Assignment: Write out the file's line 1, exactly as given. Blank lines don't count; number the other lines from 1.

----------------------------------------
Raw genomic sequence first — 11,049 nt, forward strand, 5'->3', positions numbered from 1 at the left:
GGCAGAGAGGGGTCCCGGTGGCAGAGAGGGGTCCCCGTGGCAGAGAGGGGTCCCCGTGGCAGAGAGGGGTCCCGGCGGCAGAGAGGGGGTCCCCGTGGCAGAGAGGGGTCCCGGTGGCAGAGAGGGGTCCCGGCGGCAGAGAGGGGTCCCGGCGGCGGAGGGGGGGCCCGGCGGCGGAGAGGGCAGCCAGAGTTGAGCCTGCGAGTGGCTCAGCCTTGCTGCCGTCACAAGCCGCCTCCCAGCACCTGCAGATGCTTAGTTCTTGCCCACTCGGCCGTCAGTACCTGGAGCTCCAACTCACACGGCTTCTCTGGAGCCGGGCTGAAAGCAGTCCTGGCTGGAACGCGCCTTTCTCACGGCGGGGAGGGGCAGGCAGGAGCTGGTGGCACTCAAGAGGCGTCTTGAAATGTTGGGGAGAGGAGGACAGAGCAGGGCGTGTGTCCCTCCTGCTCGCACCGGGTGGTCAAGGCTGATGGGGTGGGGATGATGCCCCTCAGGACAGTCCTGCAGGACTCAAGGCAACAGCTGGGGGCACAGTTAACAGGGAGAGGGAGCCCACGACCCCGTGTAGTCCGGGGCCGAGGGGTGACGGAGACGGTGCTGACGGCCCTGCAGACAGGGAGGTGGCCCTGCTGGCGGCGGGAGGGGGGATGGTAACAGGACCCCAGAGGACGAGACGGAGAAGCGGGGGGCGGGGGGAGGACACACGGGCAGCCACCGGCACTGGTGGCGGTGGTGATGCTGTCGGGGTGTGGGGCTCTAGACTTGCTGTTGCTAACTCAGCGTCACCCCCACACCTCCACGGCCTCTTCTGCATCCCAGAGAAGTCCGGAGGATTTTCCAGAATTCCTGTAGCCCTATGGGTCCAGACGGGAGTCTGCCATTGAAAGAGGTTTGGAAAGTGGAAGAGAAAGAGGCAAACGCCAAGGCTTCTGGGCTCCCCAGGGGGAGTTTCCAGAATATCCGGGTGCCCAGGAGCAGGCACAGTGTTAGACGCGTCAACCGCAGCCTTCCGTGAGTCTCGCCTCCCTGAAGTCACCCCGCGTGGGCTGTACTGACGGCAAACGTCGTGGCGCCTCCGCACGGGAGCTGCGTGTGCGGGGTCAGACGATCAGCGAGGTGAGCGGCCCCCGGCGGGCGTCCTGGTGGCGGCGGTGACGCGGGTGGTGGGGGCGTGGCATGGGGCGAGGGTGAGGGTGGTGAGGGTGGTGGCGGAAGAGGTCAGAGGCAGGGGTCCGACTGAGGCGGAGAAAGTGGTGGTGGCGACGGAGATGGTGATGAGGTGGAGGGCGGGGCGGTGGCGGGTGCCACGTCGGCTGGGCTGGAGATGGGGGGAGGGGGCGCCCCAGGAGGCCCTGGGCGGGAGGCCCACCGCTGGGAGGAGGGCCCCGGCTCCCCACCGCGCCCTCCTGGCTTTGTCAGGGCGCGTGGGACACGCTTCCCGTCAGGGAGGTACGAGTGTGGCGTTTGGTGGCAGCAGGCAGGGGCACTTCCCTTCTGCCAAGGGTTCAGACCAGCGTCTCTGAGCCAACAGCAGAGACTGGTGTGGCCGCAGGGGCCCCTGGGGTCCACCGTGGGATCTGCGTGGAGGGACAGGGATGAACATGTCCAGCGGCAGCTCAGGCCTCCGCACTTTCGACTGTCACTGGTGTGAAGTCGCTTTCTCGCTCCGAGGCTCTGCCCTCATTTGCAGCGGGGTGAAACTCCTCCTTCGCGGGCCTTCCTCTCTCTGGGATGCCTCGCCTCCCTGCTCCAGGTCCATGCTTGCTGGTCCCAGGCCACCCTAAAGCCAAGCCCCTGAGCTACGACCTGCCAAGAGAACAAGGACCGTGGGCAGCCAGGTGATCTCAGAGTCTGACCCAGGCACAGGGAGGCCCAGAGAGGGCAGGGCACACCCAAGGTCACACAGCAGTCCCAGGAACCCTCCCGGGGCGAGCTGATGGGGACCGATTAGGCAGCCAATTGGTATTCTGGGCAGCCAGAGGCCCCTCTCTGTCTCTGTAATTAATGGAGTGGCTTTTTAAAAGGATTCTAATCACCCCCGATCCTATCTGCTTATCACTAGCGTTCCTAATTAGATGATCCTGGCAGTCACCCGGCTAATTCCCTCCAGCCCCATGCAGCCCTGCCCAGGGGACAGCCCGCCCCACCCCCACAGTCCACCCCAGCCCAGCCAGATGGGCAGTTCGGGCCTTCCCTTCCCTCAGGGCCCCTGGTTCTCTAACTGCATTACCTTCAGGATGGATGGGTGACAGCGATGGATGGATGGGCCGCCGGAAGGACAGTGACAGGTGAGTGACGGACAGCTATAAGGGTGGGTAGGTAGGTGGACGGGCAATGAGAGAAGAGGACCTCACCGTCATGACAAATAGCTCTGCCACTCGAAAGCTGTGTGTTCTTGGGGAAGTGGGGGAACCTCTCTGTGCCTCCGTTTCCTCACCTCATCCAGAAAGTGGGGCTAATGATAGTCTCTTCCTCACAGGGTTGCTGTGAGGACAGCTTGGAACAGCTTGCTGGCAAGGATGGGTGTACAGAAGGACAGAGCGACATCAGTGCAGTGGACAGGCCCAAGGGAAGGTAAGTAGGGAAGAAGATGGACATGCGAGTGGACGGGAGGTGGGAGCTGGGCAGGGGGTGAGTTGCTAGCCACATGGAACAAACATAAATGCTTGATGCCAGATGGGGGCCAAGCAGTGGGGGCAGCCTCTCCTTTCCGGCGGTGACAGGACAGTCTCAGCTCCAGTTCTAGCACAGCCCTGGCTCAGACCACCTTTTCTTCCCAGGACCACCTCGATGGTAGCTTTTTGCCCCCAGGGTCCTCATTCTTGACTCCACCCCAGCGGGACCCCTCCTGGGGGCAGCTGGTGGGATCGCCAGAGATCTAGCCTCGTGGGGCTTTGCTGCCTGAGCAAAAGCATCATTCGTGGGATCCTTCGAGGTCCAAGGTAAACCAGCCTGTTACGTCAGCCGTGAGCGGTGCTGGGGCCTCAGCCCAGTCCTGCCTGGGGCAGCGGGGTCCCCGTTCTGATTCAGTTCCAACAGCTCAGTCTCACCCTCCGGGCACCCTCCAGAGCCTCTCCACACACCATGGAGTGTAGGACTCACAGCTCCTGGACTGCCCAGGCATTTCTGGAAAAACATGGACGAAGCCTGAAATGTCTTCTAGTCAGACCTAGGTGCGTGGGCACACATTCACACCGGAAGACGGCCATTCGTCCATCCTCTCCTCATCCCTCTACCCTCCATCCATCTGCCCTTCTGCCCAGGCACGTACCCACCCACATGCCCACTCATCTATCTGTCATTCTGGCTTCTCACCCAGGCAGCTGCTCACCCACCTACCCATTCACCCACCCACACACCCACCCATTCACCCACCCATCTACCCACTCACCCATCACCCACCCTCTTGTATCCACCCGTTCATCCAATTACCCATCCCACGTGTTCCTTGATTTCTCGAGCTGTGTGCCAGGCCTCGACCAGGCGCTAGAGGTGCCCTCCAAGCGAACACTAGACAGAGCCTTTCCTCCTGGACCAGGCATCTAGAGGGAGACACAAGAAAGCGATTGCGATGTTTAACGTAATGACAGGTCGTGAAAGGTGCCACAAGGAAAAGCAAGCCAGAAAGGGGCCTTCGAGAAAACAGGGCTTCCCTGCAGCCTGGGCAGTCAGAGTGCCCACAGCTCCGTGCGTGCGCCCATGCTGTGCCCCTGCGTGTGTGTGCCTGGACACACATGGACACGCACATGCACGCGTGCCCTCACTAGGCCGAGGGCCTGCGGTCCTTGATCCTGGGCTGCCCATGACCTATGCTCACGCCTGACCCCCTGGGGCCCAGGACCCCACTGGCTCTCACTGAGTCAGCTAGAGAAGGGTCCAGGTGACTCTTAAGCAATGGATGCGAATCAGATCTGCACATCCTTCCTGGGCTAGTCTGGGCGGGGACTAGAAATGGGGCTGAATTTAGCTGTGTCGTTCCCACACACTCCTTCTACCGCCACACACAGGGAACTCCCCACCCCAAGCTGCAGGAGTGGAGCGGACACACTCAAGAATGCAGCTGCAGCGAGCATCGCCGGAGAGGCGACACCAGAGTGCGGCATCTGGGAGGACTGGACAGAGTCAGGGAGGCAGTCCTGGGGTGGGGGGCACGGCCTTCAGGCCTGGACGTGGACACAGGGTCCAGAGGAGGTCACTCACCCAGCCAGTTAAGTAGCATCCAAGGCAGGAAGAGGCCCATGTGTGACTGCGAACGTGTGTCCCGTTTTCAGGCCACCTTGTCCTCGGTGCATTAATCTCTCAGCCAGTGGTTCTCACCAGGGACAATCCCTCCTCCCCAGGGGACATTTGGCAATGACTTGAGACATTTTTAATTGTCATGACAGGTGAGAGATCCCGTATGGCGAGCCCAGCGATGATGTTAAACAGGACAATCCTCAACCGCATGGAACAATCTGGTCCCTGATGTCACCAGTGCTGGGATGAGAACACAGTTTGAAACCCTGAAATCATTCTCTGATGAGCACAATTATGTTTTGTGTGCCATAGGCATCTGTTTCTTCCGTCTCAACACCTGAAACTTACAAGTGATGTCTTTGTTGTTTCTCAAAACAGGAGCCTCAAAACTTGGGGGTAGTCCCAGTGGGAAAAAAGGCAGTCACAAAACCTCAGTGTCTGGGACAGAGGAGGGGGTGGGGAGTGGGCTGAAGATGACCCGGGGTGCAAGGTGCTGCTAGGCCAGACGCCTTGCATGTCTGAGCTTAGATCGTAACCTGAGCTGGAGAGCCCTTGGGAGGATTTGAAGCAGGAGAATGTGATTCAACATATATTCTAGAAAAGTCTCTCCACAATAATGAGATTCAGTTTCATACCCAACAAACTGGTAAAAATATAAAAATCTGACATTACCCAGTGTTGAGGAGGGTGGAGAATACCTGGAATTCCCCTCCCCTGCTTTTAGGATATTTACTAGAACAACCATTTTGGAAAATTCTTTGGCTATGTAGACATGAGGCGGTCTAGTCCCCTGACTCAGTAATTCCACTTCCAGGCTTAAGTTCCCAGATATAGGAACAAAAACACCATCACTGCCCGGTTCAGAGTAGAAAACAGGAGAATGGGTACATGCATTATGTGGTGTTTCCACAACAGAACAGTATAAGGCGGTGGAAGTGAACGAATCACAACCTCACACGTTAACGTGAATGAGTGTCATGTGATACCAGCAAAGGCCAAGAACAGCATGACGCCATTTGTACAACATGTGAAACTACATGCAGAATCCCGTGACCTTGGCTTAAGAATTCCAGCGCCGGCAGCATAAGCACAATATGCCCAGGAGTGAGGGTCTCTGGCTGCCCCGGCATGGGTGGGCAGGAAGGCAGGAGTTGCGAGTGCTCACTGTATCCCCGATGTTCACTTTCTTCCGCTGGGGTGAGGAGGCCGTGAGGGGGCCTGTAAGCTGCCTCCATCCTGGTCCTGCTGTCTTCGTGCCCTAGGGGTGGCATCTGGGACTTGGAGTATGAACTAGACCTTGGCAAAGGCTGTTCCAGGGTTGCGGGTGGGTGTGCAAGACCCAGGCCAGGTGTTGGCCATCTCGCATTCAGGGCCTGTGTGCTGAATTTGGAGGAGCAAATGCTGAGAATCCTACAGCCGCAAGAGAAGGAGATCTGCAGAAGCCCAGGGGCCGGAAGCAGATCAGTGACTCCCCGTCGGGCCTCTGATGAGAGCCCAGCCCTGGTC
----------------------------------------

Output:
Raw genomic sequence first — 11,049 nt, forward strand, 5'->3', positions numbered from 1 at the left: